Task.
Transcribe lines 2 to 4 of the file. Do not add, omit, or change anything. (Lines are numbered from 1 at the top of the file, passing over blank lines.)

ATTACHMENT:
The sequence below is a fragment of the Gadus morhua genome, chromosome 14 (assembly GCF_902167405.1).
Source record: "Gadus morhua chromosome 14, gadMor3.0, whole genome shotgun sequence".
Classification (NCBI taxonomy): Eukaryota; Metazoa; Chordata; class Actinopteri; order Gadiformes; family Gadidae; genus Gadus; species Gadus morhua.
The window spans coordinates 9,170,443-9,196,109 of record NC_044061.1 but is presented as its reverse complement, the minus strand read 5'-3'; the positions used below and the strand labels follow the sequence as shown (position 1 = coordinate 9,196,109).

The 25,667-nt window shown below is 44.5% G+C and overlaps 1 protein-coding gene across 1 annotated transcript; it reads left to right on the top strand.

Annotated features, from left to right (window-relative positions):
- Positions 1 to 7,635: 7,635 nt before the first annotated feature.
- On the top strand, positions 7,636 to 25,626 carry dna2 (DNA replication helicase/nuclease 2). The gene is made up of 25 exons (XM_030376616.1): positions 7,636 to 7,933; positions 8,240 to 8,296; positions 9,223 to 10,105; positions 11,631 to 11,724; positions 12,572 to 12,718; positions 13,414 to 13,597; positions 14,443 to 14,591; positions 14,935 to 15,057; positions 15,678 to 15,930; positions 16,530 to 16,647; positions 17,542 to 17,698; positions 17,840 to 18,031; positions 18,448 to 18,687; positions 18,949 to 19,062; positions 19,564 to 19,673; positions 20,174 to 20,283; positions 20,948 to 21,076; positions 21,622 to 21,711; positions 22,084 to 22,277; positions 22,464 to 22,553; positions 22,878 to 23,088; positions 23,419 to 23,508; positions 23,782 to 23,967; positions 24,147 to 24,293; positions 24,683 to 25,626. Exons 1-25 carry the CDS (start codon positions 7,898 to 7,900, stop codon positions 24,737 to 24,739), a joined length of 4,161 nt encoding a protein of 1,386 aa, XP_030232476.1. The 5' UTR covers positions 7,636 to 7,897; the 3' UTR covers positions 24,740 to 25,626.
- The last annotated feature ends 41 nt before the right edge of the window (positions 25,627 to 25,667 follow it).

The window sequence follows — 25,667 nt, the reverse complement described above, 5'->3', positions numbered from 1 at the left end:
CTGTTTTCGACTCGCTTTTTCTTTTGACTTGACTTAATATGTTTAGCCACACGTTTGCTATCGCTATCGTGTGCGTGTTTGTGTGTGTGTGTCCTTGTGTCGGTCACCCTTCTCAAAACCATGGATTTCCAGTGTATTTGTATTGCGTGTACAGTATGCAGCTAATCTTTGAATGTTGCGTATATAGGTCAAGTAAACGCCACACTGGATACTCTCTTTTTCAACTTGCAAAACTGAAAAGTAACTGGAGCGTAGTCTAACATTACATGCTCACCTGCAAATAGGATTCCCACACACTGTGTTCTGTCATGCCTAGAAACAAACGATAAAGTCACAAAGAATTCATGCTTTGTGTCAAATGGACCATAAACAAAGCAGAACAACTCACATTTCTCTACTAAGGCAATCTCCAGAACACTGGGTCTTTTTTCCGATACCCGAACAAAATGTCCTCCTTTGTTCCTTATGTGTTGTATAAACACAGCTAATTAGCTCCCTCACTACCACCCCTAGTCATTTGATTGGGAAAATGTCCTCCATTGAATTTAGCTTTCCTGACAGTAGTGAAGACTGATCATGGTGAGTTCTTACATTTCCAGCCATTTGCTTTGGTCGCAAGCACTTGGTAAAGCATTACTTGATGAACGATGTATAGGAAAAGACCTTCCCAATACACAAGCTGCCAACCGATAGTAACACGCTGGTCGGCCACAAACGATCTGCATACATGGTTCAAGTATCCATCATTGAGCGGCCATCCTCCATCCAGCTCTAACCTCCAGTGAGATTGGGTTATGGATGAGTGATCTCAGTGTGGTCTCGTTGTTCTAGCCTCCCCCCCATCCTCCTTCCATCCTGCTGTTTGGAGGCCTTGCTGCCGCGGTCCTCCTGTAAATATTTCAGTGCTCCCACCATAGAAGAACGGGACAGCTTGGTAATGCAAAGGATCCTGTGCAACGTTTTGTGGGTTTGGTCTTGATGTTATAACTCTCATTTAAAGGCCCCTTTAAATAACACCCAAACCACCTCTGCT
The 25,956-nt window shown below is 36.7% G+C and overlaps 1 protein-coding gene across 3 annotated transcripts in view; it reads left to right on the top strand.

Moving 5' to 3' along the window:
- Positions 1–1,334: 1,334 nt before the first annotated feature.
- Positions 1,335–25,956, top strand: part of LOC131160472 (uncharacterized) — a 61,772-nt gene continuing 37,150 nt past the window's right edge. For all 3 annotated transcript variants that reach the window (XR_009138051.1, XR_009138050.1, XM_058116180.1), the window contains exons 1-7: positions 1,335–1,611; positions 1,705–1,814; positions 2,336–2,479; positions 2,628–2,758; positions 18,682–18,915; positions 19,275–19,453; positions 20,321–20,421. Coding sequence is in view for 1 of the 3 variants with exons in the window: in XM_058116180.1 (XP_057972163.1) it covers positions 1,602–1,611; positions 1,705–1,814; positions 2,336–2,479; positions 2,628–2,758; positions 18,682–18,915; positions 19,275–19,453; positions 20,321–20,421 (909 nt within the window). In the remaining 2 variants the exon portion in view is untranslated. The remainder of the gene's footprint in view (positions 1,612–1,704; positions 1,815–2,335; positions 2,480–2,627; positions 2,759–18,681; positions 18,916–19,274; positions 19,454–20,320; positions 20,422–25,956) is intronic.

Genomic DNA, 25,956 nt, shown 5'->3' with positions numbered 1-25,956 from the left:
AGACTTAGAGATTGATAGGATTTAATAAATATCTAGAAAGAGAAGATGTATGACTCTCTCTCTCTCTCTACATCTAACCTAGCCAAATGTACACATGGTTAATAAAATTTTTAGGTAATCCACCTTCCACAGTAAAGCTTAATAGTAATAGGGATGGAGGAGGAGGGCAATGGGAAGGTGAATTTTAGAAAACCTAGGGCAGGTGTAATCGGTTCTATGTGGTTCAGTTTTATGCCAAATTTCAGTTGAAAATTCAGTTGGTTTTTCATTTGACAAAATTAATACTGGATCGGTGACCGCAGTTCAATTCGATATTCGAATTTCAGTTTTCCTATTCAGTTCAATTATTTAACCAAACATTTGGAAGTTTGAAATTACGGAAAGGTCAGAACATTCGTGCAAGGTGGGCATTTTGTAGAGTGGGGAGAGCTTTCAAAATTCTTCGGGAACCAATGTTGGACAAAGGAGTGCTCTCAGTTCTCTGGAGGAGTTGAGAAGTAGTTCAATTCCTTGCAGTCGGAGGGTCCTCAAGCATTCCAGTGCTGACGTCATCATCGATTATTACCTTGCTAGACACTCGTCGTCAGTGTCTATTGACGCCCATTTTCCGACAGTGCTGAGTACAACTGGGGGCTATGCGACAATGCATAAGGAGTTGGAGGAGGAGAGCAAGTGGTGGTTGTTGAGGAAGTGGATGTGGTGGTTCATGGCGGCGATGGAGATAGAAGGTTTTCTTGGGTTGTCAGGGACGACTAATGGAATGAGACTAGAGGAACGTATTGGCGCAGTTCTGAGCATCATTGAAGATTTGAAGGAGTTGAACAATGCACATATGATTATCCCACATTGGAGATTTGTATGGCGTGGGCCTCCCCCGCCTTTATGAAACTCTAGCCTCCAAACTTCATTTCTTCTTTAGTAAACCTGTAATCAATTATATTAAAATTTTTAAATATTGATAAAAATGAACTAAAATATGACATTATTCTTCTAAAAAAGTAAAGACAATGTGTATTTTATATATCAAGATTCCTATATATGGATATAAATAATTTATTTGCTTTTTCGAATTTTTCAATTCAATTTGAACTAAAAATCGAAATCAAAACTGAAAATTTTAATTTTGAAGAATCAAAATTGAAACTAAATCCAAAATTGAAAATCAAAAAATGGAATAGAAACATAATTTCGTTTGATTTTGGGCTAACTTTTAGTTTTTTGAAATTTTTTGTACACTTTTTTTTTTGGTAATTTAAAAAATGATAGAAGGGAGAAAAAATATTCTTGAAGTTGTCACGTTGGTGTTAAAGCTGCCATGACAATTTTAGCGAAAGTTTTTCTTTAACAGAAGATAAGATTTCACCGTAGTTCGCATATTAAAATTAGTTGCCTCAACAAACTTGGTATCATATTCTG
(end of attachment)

Source record: "Gadus morhua chromosome 14, gadMor3.0, whole genome shotgun sequence".
Classification (NCBI taxonomy): Eukaryota; Metazoa; Chordata; class Actinopteri; order Gadiformes; family Gadidae; genus Gadus; species Gadus morhua.
The window spans coordinates 9,170,443-9,196,109 of record NC_044061.1 but is presented as its reverse complement, the minus strand read 5'-3'; the positions used below and the strand labels follow the sequence as shown (position 1 = coordinate 9,196,109).